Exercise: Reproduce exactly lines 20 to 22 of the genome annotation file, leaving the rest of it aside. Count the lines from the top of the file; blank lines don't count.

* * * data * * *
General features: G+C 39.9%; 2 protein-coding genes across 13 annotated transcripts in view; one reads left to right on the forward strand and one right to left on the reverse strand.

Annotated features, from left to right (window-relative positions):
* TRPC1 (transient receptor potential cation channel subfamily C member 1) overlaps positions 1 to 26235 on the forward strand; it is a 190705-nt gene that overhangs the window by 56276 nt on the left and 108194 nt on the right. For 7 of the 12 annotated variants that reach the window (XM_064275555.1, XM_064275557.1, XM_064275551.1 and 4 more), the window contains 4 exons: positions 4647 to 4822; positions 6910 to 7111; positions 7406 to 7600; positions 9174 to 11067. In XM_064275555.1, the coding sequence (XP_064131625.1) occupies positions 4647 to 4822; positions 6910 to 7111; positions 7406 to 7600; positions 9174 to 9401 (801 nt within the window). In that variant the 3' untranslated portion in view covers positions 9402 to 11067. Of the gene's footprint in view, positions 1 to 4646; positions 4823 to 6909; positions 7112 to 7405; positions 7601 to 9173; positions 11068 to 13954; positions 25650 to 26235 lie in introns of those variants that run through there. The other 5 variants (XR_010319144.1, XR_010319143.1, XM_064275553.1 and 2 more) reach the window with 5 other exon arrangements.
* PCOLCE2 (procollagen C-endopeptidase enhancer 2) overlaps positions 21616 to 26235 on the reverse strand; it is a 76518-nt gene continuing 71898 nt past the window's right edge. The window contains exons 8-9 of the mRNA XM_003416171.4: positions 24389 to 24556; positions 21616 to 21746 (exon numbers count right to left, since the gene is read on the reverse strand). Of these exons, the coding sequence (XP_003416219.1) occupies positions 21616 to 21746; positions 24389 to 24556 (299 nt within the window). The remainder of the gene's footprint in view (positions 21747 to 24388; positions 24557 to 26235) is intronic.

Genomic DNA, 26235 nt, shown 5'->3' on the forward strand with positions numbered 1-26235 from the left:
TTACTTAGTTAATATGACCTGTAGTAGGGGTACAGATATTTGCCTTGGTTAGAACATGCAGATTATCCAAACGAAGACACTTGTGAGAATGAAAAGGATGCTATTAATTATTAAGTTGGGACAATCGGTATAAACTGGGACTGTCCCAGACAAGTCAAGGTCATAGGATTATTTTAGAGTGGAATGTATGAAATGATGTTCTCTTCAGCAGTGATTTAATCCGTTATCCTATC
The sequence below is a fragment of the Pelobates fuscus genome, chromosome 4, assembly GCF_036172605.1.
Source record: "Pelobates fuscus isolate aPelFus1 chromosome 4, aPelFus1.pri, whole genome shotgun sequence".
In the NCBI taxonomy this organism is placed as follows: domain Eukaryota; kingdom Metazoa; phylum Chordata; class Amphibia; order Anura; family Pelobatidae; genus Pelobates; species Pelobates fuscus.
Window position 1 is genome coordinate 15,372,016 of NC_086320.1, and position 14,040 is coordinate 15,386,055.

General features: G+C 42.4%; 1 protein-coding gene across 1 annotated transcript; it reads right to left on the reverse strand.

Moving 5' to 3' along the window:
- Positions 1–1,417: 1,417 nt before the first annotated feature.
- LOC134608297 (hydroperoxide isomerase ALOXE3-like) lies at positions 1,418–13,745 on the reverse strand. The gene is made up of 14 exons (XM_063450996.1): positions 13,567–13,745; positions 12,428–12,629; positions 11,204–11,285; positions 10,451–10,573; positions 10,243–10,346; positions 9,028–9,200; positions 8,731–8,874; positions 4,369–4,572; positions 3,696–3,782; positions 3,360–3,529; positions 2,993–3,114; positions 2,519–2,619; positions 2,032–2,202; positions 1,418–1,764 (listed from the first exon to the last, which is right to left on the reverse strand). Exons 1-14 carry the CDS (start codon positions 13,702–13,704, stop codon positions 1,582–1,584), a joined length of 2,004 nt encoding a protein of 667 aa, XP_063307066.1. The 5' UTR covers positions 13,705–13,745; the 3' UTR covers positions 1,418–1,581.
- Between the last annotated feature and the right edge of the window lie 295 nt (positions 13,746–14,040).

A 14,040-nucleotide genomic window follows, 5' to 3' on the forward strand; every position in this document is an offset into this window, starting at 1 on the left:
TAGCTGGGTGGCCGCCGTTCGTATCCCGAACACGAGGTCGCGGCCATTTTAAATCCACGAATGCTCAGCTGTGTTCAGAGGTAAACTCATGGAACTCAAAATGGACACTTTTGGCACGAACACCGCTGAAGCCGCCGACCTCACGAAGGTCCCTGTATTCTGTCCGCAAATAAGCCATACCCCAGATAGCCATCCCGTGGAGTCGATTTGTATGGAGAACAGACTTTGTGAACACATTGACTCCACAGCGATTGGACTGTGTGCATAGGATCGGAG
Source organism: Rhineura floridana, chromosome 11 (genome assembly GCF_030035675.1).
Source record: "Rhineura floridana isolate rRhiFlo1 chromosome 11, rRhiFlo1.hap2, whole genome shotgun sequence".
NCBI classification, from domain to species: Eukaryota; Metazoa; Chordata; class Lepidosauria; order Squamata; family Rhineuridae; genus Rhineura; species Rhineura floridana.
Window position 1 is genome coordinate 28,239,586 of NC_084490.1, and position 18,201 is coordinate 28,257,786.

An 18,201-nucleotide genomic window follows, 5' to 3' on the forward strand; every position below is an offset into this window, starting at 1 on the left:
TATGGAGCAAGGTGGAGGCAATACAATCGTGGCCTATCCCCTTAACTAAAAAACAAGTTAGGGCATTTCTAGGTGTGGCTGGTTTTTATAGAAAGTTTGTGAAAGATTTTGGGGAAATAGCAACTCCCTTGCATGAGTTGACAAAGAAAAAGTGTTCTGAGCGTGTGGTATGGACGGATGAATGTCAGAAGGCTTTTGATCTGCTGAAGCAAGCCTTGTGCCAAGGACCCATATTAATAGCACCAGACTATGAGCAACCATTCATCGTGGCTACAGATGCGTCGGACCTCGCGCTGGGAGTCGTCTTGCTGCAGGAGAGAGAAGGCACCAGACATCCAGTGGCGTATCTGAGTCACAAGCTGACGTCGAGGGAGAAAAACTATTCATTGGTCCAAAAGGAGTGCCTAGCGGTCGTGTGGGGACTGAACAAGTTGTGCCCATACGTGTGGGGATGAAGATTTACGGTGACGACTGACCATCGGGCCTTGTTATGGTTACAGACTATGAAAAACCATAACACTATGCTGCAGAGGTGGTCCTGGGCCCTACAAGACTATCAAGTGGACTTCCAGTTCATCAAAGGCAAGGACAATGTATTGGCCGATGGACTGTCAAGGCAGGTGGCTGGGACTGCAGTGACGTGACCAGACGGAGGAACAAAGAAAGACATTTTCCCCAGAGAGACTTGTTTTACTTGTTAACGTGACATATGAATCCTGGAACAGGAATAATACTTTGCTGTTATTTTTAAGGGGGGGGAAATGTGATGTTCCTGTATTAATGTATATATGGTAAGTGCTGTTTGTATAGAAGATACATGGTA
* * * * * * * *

NCBI classification, from domain to species: Eukaryota; Metazoa; Chordata; class Lepidosauria; order Squamata; family Rhineuridae; genus Rhineura; species Rhineura floridana.
Window position 1 is genome coordinate 28,239,586 of NC_084490.1, and position 18,201 is coordinate 28,257,786.

An 18,201-nucleotide genomic window follows, 5' to 3' on the forward strand; every position below is an offset into this window, starting at 1 on the left: